I married another Dr Hughes, so neither of us faced this dilemma: suspect she would have kept her own name if it had been different.
TTIUWP (or should that be TBIUWP?)
We need photographic evidence to inform our decision on whether or not shorts are appropriate for you.
Quite right, Pete, and even HEE's 'accidental' miscalculation to apparently boost trainee numbers for next year didn't even reach the replacement requirements, never mind any extra GPS.
Agree - time for BMA to abandon the tedious nitpicking procedural niceties of conference/ARM, have a proper open debate and discussion of the issues and then write the legalistic policies once the real views of its members are known, instead of wasting speaking time at the conferences on debating society protocol.
So if GPC haven't agreed to this, doesn't this constitute imposition just as much as the threatened imposition of the Junior Doctors contract?
This sets a very dangerous precedent, as it gives NHSE a window to interfere in how a practice delivers the contract, what staff it employs and how much it pays them, i.e. the crack in the independent contractor status which may be subsequently wedged further and further open until all practices are merely delivery agencies of the DH.
Very good points; we also need to ensure focus is on the system failures leading to claims, not just on the individual clinician, and to remove the multiple indemnity facing GPs, who can simultaneously be subject to complaints to practice, CCG, NHSE, GMC, Ombudsman and litigation - and zero redress for vexatious complaints.
I think Peter Gordon has got it spot on; this extra payment was always a political initiative to make the Tories look good for the election, and the timing of the scheme, particularly the 31 March end, simply confirmed this. Simon Stevens is being very diplomatic in his use of the description 'an unusual situation'.
Excellent summary of the reasons GPs are angry; just misses one other vital point - we do want to care for our patients and do the best we can for them medically, but are distracted and prevented from doing our job by pointless government initiatives and lack of resources.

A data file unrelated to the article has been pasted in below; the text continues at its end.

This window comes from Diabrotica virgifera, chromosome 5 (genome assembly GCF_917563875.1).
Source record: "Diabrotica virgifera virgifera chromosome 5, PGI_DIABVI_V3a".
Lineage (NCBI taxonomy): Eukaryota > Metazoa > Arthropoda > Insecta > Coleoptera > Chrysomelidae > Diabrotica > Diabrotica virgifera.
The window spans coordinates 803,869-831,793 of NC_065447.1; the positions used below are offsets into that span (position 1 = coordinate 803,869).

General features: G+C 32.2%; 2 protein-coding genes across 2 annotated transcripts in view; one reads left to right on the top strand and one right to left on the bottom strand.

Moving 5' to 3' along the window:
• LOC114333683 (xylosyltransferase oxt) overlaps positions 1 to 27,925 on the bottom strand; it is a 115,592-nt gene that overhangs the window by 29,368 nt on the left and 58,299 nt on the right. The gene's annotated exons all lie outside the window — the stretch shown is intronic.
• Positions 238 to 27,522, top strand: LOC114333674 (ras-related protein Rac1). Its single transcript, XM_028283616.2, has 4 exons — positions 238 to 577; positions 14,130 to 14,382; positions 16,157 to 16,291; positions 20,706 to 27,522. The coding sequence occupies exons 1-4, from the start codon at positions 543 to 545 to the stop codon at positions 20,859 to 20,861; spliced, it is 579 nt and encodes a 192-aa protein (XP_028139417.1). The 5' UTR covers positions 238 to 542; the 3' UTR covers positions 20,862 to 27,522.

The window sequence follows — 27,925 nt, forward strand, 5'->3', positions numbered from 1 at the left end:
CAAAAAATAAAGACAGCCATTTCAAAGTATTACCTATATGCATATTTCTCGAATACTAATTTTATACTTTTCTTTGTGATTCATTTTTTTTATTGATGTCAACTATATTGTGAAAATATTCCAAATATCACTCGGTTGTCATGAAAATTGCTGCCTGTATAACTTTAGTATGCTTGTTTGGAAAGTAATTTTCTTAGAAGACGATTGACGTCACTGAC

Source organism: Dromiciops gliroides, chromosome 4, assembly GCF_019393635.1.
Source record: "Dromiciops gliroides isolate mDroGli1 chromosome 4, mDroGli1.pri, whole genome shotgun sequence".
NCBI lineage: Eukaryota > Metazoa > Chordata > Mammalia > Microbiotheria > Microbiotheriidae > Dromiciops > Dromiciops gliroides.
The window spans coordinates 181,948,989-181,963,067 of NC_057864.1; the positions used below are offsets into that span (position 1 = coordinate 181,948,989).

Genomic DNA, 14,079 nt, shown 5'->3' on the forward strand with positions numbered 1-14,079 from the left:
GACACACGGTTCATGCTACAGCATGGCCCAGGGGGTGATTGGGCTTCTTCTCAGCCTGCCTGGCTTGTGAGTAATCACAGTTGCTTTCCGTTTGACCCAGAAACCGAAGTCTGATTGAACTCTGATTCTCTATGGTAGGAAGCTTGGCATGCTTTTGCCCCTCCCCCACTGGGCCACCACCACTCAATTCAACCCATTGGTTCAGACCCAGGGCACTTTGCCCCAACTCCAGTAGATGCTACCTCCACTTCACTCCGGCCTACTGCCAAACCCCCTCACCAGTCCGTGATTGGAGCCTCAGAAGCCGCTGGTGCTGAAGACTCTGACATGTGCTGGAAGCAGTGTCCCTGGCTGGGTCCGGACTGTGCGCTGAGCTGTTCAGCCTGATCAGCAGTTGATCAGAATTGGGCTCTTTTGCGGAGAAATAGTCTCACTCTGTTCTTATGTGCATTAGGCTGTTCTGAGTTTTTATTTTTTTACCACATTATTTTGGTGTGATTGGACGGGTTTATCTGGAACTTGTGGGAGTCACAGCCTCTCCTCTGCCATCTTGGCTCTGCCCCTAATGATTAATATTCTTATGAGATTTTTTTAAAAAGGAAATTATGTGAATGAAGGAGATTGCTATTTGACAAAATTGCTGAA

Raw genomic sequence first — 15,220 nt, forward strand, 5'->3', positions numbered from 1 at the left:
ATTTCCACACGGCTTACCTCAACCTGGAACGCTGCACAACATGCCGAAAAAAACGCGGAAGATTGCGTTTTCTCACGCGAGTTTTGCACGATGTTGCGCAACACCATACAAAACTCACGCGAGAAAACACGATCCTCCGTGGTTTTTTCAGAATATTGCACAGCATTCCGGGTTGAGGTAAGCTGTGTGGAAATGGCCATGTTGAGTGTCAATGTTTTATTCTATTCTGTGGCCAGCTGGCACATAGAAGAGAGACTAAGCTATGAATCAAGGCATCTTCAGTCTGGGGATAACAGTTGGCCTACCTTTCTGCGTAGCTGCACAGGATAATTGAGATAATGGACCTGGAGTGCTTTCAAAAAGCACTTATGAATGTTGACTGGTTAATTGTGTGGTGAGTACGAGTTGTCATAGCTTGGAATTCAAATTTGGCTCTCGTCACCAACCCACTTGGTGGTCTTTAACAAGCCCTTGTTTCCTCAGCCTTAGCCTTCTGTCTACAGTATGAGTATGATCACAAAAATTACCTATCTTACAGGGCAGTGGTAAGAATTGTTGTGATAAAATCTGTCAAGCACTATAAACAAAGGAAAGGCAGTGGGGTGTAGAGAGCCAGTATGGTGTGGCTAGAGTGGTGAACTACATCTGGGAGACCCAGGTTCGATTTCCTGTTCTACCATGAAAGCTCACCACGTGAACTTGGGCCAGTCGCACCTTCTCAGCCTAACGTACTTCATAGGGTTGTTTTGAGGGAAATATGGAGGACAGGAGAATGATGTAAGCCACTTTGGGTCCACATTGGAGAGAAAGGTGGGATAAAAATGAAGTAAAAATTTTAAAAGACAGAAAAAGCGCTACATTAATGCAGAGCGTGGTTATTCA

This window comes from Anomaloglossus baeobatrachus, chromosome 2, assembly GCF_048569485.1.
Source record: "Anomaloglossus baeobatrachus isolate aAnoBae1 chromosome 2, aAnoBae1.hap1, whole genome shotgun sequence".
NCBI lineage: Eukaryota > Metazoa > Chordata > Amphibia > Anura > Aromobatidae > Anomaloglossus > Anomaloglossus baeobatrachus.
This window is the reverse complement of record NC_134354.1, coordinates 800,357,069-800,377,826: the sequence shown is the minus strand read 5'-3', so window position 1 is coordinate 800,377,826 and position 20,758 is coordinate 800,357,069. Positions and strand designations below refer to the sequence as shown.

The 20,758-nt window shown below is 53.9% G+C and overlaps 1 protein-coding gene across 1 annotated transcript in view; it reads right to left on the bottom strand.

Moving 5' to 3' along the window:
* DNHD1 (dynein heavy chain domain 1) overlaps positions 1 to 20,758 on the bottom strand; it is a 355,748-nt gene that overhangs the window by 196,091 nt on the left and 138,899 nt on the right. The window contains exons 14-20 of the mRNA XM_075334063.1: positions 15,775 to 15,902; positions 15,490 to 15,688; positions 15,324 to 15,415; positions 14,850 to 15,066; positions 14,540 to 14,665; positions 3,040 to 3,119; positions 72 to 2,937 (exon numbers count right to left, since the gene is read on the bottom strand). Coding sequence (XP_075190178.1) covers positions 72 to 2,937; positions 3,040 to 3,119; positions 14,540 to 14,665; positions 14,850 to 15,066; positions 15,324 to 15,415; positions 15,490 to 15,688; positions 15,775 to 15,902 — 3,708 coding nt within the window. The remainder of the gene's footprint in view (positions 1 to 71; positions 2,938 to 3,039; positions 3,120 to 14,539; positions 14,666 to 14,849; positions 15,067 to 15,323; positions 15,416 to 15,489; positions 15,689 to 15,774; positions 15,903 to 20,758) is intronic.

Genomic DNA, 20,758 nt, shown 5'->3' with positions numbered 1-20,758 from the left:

Contrary to what DH and DM think, NO-ONE else can do the job of a GP - they may do little bits and the easy parts, but only a GP can provide the holistic medical care and risk management for less than you pay to insure your hamster each year; stop trying to reinvent the wheel, let GPs get back to what we do best.
Long incubation period and the initial non-specific symptoms make diagnosis tricky; some patients may be unwilling to admit to travel in high-risk areas so there may be delay in diagnosis; unclear why PHE so reluctant to fulfil their Port Health function and at least screen travellers from high-risk areas at port of entry to UK as the USA are doing; allowing suspect cases to wander in community until symptomatic and presenting at GP or A&E increases risk of spread to contacts.
What Peter Swinyard said.
Peter Holden is correct - not only have doctors not asked, they have been actively discouraged and advised not to ask by PCTs and ATs as 'there is no money for premises'
Mystified as to why NHSE are only now doing an audit, especially as the outgoing PCT Estates were supposed to have done a full audit prior to handover on April 1st, a date which does have major symbolic significance as more and more evidence of the utter shambles emerges.
Assumimng the CCG agreed this unusual course of action with ALL their member practices before approving? Calls into question the competence of the due diligence process in the original awarding of the contract to an organisation which had obviously seriously underpriced their bid - shouldn't the contract be terminated and awarded to a more realistic bidder who can manage their staff and finances appropriately?
'Dramatic' changes to GP contract by next April as Hunt spells out detail of general practice reform
So ... less box ticking on QoF and DES but probably substantially more on the new Care Plans (assume thse will be based on the massive folders of tripe curently in use by District Nurses) ; substantial investment ..not really new money but some (why not all?) of the savings from reduced urgent admissions , resumably using the current baseline where we have worked for the paat several years through PCG and CCG initiatives to pare these down as far as possible, with little scope for further 'efficiencies'?
Big words Mr Hunt, but little of real substance to make anyone think this will improve matters at all
I thinks this group's enthusiasm is misdirected - surely the issue is to make the original assessments fit for purpose and thus significantly reduce the need for appeals, rather than to pressurise GPs who are already working at capacity to spend even more time away from direct patient care producing tick-box templates which may not even be taken into account by the appeal panel - BMA has already publicly condemned the ATOS assessments as unfit for purpose, both from LMC Conference and ARM - GPs are not the problem here, it is the dysfunctional assessment system